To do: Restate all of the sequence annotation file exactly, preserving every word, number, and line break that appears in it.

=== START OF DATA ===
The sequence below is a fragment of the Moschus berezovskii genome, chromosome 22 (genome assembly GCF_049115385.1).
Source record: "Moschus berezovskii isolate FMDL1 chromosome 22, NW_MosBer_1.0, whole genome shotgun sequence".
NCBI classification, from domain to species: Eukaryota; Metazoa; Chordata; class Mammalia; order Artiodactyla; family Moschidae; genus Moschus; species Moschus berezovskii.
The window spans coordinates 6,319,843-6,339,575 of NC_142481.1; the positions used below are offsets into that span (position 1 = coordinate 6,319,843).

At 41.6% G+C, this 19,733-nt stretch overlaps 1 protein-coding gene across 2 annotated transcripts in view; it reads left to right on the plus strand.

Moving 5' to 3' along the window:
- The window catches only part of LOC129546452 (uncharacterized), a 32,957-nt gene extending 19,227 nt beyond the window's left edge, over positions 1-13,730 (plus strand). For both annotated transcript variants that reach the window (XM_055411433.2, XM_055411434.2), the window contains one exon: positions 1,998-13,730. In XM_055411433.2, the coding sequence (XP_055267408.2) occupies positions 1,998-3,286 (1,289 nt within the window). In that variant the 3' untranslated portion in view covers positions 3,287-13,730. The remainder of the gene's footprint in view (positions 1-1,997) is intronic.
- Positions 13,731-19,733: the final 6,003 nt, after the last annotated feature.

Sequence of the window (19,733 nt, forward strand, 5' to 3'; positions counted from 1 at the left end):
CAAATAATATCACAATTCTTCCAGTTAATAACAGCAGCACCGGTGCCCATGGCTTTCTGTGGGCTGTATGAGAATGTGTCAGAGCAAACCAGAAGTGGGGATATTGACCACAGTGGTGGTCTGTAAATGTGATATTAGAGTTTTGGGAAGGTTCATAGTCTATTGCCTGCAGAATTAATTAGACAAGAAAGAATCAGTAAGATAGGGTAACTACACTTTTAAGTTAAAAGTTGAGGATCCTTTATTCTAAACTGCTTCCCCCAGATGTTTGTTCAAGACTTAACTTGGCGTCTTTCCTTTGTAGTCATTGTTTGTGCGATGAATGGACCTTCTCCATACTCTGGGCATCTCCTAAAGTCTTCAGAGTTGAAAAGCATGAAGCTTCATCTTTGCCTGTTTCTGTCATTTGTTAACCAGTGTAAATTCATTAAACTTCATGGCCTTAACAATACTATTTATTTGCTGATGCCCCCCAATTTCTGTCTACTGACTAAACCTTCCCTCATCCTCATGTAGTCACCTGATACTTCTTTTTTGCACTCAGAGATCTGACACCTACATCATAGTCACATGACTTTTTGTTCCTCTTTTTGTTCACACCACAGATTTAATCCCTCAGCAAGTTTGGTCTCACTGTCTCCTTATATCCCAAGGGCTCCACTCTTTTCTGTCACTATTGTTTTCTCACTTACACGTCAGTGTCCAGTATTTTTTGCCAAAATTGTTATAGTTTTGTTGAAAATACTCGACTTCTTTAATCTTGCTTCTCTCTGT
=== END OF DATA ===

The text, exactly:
The sequence below is a fragment of the Moschus berezovskii genome, chromosome 22 (genome assembly GCF_049115385.1).
Source record: "Moschus berezovskii isolate FMDL1 chromosome 22, NW_MosBer_1.0, whole genome shotgun sequence".
NCBI classification, from domain to species: Eukaryota; Metazoa; Chordata; class Mammalia; order Artiodactyla; family Moschidae; genus Moschus; species Moschus berezovskii.
The window spans coordinates 6,319,843-6,339,575 of NC_142481.1; the positions used below are offsets into that span (position 1 = coordinate 6,319,843).

At 41.6% G+C, this 19,733-nt stretch overlaps 1 protein-coding gene across 2 annotated transcripts in view; it reads left to right on the plus strand.

Moving 5' to 3' along the window:
- The window catches only part of LOC129546452 (uncharacterized), a 32,957-nt gene extending 19,227 nt beyond the window's left edge, over positions 1-13,730 (plus strand). For both annotated transcript variants that reach the window (XM_055411433.2, XM_055411434.2), the window contains one exon: positions 1,998-13,730. In XM_055411433.2, the coding sequence (XP_055267408.2) occupies positions 1,998-3,286 (1,289 nt within the window). In that variant the 3' untranslated portion in view covers positions 3,287-13,730. The remainder of the gene's footprint in view (positions 1-1,997) is intronic.
- Positions 13,731-19,733: the final 6,003 nt, after the last annotated feature.

Sequence of the window (19,733 nt, forward strand, 5' to 3'; positions counted from 1 at the left end):
CAAATAATATCACAATTCTTCCAGTTAATAACAGCAGCACCGGTGCCCATGGCTTTCTGTGGGCTGTATGAGAATGTGTCAGAGCAAACCAGAAGTGGGGATATTGACCACAGTGGTGGTCTGTAAATGTGATATTAGAGTTTTGGGAAGGTTCATAGTCTATTGCCTGCAGAATTAATTAGACAAGAAAGAATCAGTAAGATAGGGTAACTACACTTTTAAGTTAAAAGTTGAGGATCCTTTATTCTAAACTGCTTCCCCCAGATGTTTGTTCAAGACTTAACTTGGCGTCTTTCCTTTGTAGTCATTGTTTGTGCGATGAATGGACCTTCTCCATACTCTGGGCATCTCCTAAAGTCTTCAGAGTTGAAAAGCATGAAGCTTCATCTTTGCCTGTTTCTGTCATTTGTTAACCAGTGTAAATTCATTAAACTTCATGGCCTTAACAATACTATTTATTTGCTGATGCCCCCCAATTTCTGTCTACTGACTAAACCTTCCCTCATCCTCATGTAGTCACCTGATACTTCTTTTTTGCACTCAGAGATCTGACACCTACATCATAGTCACATGACTTTTTGTTCCTCTTTTTGTTCACACCACAGATTTAATCCCTCAGCAAGTTTGGTCTCACTGTCTCCTTATATCCCAAGGGCTCCACTCTTTTCTGTCACTATTGTTTTCTCACTTACACGTCAGTGTCCAGTATTTTTTGCCAAAATTGTTATAGTTTTGTTGAAAATACTCGACTTCTTTAATCTTGCTTCTCTCTGT